It works a treat for me, hope it helps you a little.
posted by emjay at 5:16 AM on December 5, 2010

I've created sort of an email tickler file in Gmail - I have a folder for each day of the week, and each month. Because you can give items multiple labels, you can label one item both @later and january, so on the first day in January, you can open that label and see what is now actionable, etc.

I did have to mess around with my labels a bit to get them to display in the order I wanted them to at the top of my list of labels, though. I added special characters so that the weekdays would appear in weekday order, because otherwise Friday bumps to the top of the list. As a result, monday is something like ___monday.

I also use an exclamation point at the beginning of folders to indicate current projects, so they rise higher up in the list. I remove the exclamation point and hide the labels of projects I'm no longer working on.

This might not help the obfuscation you noted, but it's a low-tech, non-scripting solution.

Good luck!
posted by metarkest at 5:23 AM on December 5, 2010

I was using the GTD approach for the last three years and was still getting overwhelmed. I also read the inbox zero articles out at 43 folders and decided to retune/reimplement my system. I'm using Outlook, so where I say "folder" here, think "label" for your situation. My big takeaway: even with the GTD approach, I was still spending too much time trying to categorize and label my email (in Outlook) and not enough doing. I had way too many "project folders". I ended up slimming down to just three folders: action-required, waiting-for-response, and not-now. Anything that doesn't fit those three buckets or that I'm done with gets deleted or thrown into one giant archive folder and I trust the search function to find it for me if I need it again. I've done away with project folders entirely. I do notice that I now think a lot more carefully when composing email subject lines and also tend to edit other people's subject lines to make the email easier to search for later. To implement, I blocked my calendar one afternoon, closed my door, and flipped my email client to offline mode and did it all at once. I get 300ish emails a day on work days and have been able to keep my in-box zeroed out for six months now and haven't had any problems with deleting things too soon. Good luck getting to zero!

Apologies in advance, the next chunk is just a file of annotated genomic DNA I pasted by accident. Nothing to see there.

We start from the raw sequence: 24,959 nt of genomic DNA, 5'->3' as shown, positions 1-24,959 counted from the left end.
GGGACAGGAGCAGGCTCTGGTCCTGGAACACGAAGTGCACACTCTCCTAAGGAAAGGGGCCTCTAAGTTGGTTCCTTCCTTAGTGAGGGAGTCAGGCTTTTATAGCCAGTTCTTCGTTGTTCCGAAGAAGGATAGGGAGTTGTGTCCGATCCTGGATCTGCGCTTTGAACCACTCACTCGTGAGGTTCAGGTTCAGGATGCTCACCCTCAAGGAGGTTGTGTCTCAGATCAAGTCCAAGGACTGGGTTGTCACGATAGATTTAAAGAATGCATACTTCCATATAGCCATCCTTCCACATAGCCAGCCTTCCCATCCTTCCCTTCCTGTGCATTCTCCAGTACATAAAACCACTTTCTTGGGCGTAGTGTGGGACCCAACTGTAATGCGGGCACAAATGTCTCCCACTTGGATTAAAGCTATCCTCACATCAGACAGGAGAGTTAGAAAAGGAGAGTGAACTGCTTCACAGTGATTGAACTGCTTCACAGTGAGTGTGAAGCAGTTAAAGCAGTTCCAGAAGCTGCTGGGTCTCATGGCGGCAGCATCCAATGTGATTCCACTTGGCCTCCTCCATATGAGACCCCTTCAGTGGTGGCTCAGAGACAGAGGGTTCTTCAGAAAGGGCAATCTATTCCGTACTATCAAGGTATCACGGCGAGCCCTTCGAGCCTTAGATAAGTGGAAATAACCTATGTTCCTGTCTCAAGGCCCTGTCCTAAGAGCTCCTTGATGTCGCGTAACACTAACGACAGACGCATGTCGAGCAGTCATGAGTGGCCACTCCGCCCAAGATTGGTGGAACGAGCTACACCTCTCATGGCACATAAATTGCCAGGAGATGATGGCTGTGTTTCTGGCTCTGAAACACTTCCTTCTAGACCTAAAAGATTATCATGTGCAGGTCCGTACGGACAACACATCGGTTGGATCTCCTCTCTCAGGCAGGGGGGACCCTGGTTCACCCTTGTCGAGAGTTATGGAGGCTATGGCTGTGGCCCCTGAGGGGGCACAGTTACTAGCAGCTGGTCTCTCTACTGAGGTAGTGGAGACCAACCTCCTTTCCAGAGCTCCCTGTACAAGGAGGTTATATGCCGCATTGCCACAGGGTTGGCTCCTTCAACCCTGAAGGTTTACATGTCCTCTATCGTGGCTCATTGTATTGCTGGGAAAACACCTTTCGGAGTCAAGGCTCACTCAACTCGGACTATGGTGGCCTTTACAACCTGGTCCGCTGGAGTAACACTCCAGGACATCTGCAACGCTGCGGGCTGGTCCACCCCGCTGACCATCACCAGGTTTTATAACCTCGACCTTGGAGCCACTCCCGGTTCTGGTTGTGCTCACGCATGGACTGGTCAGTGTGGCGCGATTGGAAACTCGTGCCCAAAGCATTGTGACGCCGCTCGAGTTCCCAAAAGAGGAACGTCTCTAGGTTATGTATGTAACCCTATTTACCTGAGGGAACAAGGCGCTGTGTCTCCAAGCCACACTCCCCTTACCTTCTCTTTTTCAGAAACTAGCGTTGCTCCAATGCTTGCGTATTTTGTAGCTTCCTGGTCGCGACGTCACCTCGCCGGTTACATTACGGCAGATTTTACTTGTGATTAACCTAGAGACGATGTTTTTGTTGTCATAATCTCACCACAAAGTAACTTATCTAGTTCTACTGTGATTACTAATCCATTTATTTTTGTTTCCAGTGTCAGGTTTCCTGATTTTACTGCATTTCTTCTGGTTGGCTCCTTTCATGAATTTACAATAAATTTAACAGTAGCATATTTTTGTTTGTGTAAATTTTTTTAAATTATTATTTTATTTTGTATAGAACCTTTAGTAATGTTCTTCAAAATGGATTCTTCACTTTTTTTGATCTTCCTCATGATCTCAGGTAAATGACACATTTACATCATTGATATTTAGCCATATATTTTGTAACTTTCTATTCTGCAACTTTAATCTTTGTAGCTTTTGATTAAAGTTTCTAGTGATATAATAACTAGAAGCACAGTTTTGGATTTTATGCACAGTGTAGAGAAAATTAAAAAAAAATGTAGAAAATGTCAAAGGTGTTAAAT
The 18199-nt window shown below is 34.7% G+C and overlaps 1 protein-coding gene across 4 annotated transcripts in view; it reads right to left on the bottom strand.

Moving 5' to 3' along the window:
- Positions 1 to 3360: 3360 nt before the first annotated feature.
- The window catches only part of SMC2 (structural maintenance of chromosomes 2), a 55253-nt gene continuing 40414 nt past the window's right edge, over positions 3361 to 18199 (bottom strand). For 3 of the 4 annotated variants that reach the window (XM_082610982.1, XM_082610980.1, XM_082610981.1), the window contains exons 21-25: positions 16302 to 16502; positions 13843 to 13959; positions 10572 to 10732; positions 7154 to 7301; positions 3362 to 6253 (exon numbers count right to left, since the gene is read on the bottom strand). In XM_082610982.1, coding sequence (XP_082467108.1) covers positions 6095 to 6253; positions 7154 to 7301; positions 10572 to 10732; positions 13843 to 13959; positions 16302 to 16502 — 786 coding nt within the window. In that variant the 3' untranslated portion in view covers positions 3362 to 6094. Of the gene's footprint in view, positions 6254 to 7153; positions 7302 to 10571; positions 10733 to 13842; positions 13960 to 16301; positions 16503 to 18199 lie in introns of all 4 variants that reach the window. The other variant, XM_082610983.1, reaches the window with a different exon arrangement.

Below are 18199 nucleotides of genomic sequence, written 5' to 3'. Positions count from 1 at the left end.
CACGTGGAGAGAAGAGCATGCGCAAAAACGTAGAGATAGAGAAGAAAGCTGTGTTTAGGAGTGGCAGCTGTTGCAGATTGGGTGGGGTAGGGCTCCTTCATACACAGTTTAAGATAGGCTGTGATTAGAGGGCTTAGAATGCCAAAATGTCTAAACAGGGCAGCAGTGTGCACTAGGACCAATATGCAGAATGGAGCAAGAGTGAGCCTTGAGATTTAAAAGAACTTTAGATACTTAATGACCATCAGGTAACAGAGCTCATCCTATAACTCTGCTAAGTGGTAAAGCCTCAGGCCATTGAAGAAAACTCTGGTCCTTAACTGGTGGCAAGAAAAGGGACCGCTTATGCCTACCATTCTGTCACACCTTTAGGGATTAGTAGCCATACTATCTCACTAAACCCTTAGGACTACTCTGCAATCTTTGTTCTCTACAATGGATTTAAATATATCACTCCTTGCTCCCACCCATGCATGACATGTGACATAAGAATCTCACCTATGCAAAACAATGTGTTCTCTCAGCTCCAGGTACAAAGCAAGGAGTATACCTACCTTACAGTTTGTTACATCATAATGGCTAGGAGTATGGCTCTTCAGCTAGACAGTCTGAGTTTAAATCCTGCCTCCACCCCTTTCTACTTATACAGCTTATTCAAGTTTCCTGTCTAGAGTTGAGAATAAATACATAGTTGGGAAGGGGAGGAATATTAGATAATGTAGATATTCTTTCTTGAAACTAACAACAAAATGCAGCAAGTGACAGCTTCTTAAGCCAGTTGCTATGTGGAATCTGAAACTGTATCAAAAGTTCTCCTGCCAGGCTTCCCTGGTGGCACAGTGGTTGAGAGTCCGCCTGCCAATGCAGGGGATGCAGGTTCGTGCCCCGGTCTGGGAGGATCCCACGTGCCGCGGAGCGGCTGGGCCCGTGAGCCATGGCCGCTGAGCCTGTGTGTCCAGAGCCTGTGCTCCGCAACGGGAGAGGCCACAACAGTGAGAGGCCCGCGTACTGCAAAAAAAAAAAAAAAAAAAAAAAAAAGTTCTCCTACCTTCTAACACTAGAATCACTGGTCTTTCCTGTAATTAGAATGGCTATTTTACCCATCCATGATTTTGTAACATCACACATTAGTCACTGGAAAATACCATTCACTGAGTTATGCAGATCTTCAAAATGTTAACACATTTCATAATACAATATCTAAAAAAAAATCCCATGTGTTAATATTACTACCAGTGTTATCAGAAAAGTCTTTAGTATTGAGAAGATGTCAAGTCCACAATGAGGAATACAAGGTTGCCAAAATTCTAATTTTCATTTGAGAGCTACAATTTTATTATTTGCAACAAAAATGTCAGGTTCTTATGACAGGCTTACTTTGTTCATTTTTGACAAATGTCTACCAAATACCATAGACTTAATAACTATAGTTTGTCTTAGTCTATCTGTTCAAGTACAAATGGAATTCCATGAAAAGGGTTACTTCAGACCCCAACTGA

posted by kovacs at 5:29 AM on December 5, 2010

I have two basic techniques:
1 -- Use Gmail's starring system. When I check my Inbox, I do one of four things to every email: reply, forward, archive, star-and-archive. At the beginning of the workday, and when I have to figure out what to do next, I check my Starred folder. I also go through my Sent Mail folder at the end of each day and star things that I'm waiting for people to answer.

2 -- (I don't use this as much anymore, but it was invaluable when I worked off-shift from my main office and had more than 100 emails every morning when I first logged in.) When you get a pile of stuff, sort it into three piles: A for Important things, B for Slightly Important things, and C for Unimportant things. Go through your B pile again, re-sorting it into your A and C piles as appropriate. Then take your C pile and put it in a drawer. Ignore that drawer until it is full, and then empty it into the trash.
posted by Etrigan at 7:08 AM on December 5, 2010 [1 favorite]

I used to use a gmail/browser plug-in called Boomerang which lets you compose a message and click "Send Later" at a specified time.

So as it could apply to your question: For a mail you want to handle, say 5 days from now, forward it to yourself, select "deliver in 5 days," and then archive the email. The email is then not cluttering any folder up, and 5 days from now will re-appear in your Inbox.

You said you don't want a greasemonkey script, and this is something like that, but I've found to be a little more robust since it's a browser plug-in.
posted by losvedir at 7:22 AM on December 5, 2010 [1 favorite]

What actually works for me at the moment is paper-based.